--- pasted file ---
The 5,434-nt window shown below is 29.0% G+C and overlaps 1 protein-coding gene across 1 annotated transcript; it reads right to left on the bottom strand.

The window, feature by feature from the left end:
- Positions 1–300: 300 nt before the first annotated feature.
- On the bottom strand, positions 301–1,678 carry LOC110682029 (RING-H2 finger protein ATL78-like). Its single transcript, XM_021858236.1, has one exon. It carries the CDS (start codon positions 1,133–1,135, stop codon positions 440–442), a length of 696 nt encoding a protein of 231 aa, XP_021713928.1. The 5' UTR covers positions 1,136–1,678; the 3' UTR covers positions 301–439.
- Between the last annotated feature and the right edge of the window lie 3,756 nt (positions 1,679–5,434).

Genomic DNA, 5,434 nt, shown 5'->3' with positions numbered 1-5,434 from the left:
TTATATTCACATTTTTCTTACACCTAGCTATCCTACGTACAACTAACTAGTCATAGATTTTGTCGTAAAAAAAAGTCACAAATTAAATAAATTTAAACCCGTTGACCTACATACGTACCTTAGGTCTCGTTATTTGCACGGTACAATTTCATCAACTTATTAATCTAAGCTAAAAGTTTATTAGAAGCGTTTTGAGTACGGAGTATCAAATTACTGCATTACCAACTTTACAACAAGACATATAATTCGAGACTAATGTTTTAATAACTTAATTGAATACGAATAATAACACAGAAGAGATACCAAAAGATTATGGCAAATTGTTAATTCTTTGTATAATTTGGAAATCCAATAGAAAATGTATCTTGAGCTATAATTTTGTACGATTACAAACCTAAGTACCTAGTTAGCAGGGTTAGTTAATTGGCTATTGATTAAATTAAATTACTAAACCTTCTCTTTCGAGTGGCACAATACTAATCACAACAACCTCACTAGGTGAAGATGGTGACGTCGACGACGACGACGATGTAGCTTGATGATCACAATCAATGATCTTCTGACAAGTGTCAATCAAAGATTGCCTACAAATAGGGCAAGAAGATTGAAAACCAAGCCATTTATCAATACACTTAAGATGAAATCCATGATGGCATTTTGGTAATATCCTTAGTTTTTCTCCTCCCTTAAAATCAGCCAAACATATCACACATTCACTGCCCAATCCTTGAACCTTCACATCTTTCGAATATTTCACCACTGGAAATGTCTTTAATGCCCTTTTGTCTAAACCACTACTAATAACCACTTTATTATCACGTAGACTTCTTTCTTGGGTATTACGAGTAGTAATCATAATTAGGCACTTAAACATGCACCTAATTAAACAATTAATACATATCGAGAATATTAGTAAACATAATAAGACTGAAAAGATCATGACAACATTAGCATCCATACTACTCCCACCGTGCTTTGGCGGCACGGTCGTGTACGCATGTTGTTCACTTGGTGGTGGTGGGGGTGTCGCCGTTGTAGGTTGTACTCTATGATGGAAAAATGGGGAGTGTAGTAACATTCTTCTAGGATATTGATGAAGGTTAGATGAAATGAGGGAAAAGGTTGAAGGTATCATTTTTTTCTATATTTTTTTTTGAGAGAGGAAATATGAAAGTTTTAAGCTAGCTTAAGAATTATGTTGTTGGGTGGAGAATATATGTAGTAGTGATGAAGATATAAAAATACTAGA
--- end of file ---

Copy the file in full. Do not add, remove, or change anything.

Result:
The 5,434-nt window shown below is 29.0% G+C and overlaps 1 protein-coding gene across 1 annotated transcript; it reads right to left on the bottom strand.

The window, feature by feature from the left end:
- Positions 1–300: 300 nt before the first annotated feature.
- On the bottom strand, positions 301–1,678 carry LOC110682029 (RING-H2 finger protein ATL78-like). Its single transcript, XM_021858236.1, has one exon. It carries the CDS (start codon positions 1,133–1,135, stop codon positions 440–442), a length of 696 nt encoding a protein of 231 aa, XP_021713928.1. The 5' UTR covers positions 1,136–1,678; the 3' UTR covers positions 301–439.
- Between the last annotated feature and the right edge of the window lie 3,756 nt (positions 1,679–5,434).

Genomic DNA, 5,434 nt, shown 5'->3' with positions numbered 1-5,434 from the left:
TTATATTCACATTTTTCTTACACCTAGCTATCCTACGTACAACTAACTAGTCATAGATTTTGTCGTAAAAAAAAGTCACAAATTAAATAAATTTAAACCCGTTGACCTACATACGTACCTTAGGTCTCGTTATTTGCACGGTACAATTTCATCAACTTATTAATCTAAGCTAAAAGTTTATTAGAAGCGTTTTGAGTACGGAGTATCAAATTACTGCATTACCAACTTTACAACAAGACATATAATTCGAGACTAATGTTTTAATAACTTAATTGAATACGAATAATAACACAGAAGAGATACCAAAAGATTATGGCAAATTGTTAATTCTTTGTATAATTTGGAAATCCAATAGAAAATGTATCTTGAGCTATAATTTTGTACGATTACAAACCTAAGTACCTAGTTAGCAGGGTTAGTTAATTGGCTATTGATTAAATTAAATTACTAAACCTTCTCTTTCGAGTGGCACAATACTAATCACAACAACCTCACTAGGTGAAGATGGTGACGTCGACGACGACGACGATGTAGCTTGATGATCACAATCAATGATCTTCTGACAAGTGTCAATCAAAGATTGCCTACAAATAGGGCAAGAAGATTGAAAACCAAGCCATTTATCAATACACTTAAGATGAAATCCATGATGGCATTTTGGTAATATCCTTAGTTTTTCTCCTCCCTTAAAATCAGCCAAACATATCACACATTCACTGCCCAATCCTTGAACCTTCACATCTTTCGAATATTTCACCACTGGAAATGTCTTTAATGCCCTTTTGTCTAAACCACTACTAATAACCACTTTATTATCACGTAGACTTCTTTCTTGGGTATTACGAGTAGTAATCATAATTAGGCACTTAAACATGCACCTAATTAAACAATTAATACATATCGAGAATATTAGTAAACATAATAAGACTGAAAAGATCATGACAACATTAGCATCCATACTACTCCCACCGTGCTTTGGCGGCACGGTCGTGTACGCATGTTGTTCACTTGGTGGTGGTGGGGGTGTCGCCGTTGTAGGTTGTACTCTATGATGGAAAAATGGGGAGTGTAGTAACATTCTTCTAGGATATTGATGAAGGTTAGATGAAATGAGGGAAAAGGTTGAAGGTATCATTTTTTTCTATATTTTTTTTTGAGAGAGGAAATATGAAAGTTTTAAGCTAGCTTAAGAATTATGTTGTTGGGTGGAGAATATATGTAGTAGTGATGAAGATATAAAAATACTAGA